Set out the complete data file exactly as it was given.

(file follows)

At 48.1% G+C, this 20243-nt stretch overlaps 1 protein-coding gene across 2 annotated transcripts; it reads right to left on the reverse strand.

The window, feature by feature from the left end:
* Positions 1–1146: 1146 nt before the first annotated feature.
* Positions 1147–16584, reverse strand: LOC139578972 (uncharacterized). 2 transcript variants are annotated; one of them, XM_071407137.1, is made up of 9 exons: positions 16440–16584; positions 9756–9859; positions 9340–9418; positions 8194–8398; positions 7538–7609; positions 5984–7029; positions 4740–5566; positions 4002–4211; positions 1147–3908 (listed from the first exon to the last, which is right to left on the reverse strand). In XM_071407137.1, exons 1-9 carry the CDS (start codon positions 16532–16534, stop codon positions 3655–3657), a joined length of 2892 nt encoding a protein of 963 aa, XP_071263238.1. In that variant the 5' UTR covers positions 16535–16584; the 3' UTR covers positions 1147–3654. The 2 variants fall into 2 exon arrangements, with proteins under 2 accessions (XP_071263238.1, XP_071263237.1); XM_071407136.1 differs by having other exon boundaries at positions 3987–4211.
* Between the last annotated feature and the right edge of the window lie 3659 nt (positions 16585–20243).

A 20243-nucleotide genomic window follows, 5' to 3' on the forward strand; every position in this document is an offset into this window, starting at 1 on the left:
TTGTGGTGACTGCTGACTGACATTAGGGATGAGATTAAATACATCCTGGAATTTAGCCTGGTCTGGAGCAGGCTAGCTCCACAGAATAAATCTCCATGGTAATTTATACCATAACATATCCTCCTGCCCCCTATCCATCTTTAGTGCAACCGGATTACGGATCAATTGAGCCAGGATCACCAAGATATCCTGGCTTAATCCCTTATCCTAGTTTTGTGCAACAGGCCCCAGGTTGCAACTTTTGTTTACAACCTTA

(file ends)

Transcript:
At 48.1% G+C, this 20243-nt stretch overlaps 1 protein-coding gene across 2 annotated transcripts; it reads right to left on the reverse strand.

The window, feature by feature from the left end:
* Positions 1–1146: 1146 nt before the first annotated feature.
* Positions 1147–16584, reverse strand: LOC139578972 (uncharacterized). 2 transcript variants are annotated; one of them, XM_071407137.1, is made up of 9 exons: positions 16440–16584; positions 9756–9859; positions 9340–9418; positions 8194–8398; positions 7538–7609; positions 5984–7029; positions 4740–5566; positions 4002–4211; positions 1147–3908 (listed from the first exon to the last, which is right to left on the reverse strand). In XM_071407137.1, exons 1-9 carry the CDS (start codon positions 16532–16534, stop codon positions 3655–3657), a joined length of 2892 nt encoding a protein of 963 aa, XP_071263238.1. In that variant the 5' UTR covers positions 16535–16584; the 3' UTR covers positions 1147–3654. The 2 variants fall into 2 exon arrangements, with proteins under 2 accessions (XP_071263238.1, XP_071263237.1); XM_071407136.1 differs by having other exon boundaries at positions 3987–4211.
* Between the last annotated feature and the right edge of the window lie 3659 nt (positions 16585–20243).

A 20243-nucleotide genomic window follows, 5' to 3' on the forward strand; every position in this document is an offset into this window, starting at 1 on the left:
TTGTGGTGACTGCTGACTGACATTAGGGATGAGATTAAATACATCCTGGAATTTAGCCTGGTCTGGAGCAGGCTAGCTCCACAGAATAAATCTCCATGGTAATTTATACCATAACATATCCTCCTGCCCCCTATCCATCTTTAGTGCAACCGGATTACGGATCAATTGAGCCAGGATCACCAAGATATCCTGGCTTAATCCCTTATCCTAGTTTTGTGCAACAGGCCCCAGGTTGCAACTTTTGTTTACAACCTTA